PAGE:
“Regina” Uses Archival Footage to Document the Life of a German Female Rabbi from WWII

Director Diana Groo and Executive Producer George Weisz in conversation with WJFF Director Ilya Tovbis / photo taken by Rachel Mauro

On Thursday, March 6, I attended the screening of the documentary, “Regina” at AFI Silver Theatre as part of the 24th Washington, DC Jewish Film Festival. Director Diana Groo and Executive Producer George Weisz were on hand to answer some questions after the event.

Perhaps the most amazing aspect of this evocative, heavily-packed one-hour film is the use of archival footage to tell the story. When it came to Regina Jonas (1902-1944) herself, Groo only had one surviving photograph for visual purposes. Over the course of several years, she found footage from early 20th century Berlin that fit the storyline she created with Regina’s personal papers and testimony from survivors who knew her. These survivors had passed on by the time the movie was made, so the film never broke away from historical clips.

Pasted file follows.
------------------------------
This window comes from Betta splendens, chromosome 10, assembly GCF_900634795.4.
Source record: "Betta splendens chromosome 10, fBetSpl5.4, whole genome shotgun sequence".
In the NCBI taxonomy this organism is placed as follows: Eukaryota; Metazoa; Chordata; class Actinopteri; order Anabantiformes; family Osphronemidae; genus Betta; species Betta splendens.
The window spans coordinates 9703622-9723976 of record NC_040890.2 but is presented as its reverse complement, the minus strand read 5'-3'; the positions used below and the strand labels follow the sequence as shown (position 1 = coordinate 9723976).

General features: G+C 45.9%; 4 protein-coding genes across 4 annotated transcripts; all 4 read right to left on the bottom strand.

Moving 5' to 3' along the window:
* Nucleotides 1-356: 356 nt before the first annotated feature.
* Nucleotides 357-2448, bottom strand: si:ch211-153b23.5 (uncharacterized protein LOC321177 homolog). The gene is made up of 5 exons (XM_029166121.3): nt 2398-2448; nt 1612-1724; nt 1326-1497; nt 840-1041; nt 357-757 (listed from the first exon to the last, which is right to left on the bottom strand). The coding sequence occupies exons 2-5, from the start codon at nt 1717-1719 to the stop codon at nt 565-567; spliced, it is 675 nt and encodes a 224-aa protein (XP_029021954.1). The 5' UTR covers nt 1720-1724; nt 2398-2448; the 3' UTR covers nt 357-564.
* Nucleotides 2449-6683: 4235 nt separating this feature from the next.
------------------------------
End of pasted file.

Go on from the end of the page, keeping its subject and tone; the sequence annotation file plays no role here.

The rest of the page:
Much of the footage featured a young woman in appropriate settings, and with the addition of period music and other audio components to cover the largely silent movie clips, I could suspend my disbelief to at least acknowledge that this could be Regina’s life. Maybe I’m biased by my library/archives background, but what an awesome, creative use of primary source material. Groo’s hard work certainly paid off.